23. ^ ynet, כתבי (29 May 2019). "למה המנדט לא חזר לנשיא: שאלות ותשובות". Ynet (in Hebrew). Retrieved 21 May 2022.
  24. ^ a b Magid, Jacob (22 October 2019). "He's in control now, but Gantz's coalition chances no better than Netanyahu's". The Times of Israel.
  25. ^ Wootliff, Raoul (21 November 2019). "'A time of unprecedented darkness': Rivlin passes coalition-building buck to MKs". The Times of Israel.
  26. ^ "ישראל הולכת לבחירות שלישיות בתוך פחות משנה, התאריך: 2 במארס". הארץ (in Hebrew). Retrieved 23 December 2021.
  27. ^ "Secret Likud, Blue and White meeting raises unity hopes". The Jerusalem Post | JPost.com. 16 March 2020. Retrieved 21 May 2022.
  28. ^ "Netanyahu gets nod from Rivlin to form government, seemingly cementing rule". Times of Israel. Retrieved 21 May 2022.
  29. ^ "Thirty-Fifth Government". Knesset. Retrieved 2 April 2021.
  30. ^ Wootliff, Raoul. "Israel calls 4th election in 2 years as Netanyahu-Gantz coalition collapses". Times of Israel. Retrieved 21 May 2022.
  31. ^ "Netanyahu begins effort to form right-wing gov't after Rivlin taps him". The Jerusalem Post. 3 May 2021. Retrieved 21 May 2022.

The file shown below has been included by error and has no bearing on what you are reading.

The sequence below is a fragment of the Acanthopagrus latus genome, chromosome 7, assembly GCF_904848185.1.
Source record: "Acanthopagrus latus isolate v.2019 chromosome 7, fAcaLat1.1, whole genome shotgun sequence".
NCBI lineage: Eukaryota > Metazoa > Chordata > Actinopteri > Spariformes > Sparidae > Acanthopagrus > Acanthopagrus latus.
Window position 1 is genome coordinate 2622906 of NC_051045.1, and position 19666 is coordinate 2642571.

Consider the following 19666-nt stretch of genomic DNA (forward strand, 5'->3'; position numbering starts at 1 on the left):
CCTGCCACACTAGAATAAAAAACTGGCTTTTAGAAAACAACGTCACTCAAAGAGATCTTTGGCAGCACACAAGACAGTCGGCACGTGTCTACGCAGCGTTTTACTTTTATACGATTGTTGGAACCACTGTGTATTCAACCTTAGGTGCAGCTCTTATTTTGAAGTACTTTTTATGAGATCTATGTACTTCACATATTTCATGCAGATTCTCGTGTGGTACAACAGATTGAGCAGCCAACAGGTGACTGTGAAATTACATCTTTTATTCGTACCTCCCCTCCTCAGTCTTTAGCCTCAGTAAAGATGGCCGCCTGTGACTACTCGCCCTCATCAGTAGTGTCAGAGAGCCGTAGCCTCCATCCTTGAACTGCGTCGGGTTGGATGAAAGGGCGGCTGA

32. ^ "After Netanyahu Fails, Lapid Gathers 56 Recommendations to Form Next Government". Haaretz. Retrieved 21 May 2022.
  33. ^ "Lapid, Bennett hope to form government within a week". The Jerusalem Post. 5 May 2021. Retrieved 21 May 2022.
  34. ^ "Report: Bennett, Lapid reach agreement on forming coalition to oust Netanyahu". The Times of Israel. Retrieved 21 May 2022.
  35. ^ "Coalition deals signed". The Jerusalem Post. 2 June 2021. Retrieved 2 June 2021.
  36. ^ "Lapid, Bennett hope to form government within a week". The Jerusalem Post. 5 May 2021. Archived from the original on 5 May 2021. Retrieved 2 June 2021.
  37. ^ "What happens now: A timetable of the process to (maybe) form a government". The Times of Israel. Archived from the original on 26 March 2021. Retrieved 2 June 2021.